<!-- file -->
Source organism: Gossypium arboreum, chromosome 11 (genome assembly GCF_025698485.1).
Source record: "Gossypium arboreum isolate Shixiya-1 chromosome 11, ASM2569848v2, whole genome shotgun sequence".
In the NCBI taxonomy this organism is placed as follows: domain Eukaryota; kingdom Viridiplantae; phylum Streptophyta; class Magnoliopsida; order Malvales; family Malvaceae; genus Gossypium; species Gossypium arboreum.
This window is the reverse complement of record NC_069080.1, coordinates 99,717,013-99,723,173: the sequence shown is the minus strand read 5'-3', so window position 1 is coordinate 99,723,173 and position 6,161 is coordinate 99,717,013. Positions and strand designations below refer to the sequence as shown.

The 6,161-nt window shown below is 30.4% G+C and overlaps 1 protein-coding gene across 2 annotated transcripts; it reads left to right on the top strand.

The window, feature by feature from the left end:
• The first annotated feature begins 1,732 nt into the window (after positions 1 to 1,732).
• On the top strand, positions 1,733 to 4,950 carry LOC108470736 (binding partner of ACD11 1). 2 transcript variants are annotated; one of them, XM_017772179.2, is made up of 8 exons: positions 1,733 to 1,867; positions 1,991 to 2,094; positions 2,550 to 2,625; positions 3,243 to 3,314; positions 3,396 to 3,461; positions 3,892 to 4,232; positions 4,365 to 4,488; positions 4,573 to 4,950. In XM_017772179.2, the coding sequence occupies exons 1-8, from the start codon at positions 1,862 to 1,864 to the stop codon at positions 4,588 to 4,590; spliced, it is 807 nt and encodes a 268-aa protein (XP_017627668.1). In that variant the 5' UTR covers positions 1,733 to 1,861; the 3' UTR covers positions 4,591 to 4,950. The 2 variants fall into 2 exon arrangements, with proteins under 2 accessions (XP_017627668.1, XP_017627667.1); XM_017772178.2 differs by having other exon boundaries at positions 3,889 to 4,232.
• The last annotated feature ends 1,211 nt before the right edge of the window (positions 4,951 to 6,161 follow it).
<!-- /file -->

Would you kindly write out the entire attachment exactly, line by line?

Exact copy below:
Source organism: Gossypium arboreum, chromosome 11 (genome assembly GCF_025698485.1).
Source record: "Gossypium arboreum isolate Shixiya-1 chromosome 11, ASM2569848v2, whole genome shotgun sequence".
In the NCBI taxonomy this organism is placed as follows: domain Eukaryota; kingdom Viridiplantae; phylum Streptophyta; class Magnoliopsida; order Malvales; family Malvaceae; genus Gossypium; species Gossypium arboreum.
This window is the reverse complement of record NC_069080.1, coordinates 99,717,013-99,723,173: the sequence shown is the minus strand read 5'-3', so window position 1 is coordinate 99,723,173 and position 6,161 is coordinate 99,717,013. Positions and strand designations below refer to the sequence as shown.

The 6,161-nt window shown below is 30.4% G+C and overlaps 1 protein-coding gene across 2 annotated transcripts; it reads left to right on the top strand.

The window, feature by feature from the left end:
• The first annotated feature begins 1,732 nt into the window (after positions 1 to 1,732).
• On the top strand, positions 1,733 to 4,950 carry LOC108470736 (binding partner of ACD11 1). 2 transcript variants are annotated; one of them, XM_017772179.2, is made up of 8 exons: positions 1,733 to 1,867; positions 1,991 to 2,094; positions 2,550 to 2,625; positions 3,243 to 3,314; positions 3,396 to 3,461; positions 3,892 to 4,232; positions 4,365 to 4,488; positions 4,573 to 4,950. In XM_017772179.2, the coding sequence occupies exons 1-8, from the start codon at positions 1,862 to 1,864 to the stop codon at positions 4,588 to 4,590; spliced, it is 807 nt and encodes a 268-aa protein (XP_017627668.1). In that variant the 5' UTR covers positions 1,733 to 1,861; the 3' UTR covers positions 4,591 to 4,950. The 2 variants fall into 2 exon arrangements, with proteins under 2 accessions (XP_017627668.1, XP_017627667.1); XM_017772178.2 differs by having other exon boundaries at positions 3,889 to 4,232.
• The last annotated feature ends 1,211 nt before the right edge of the window (positions 4,951 to 6,161 follow it).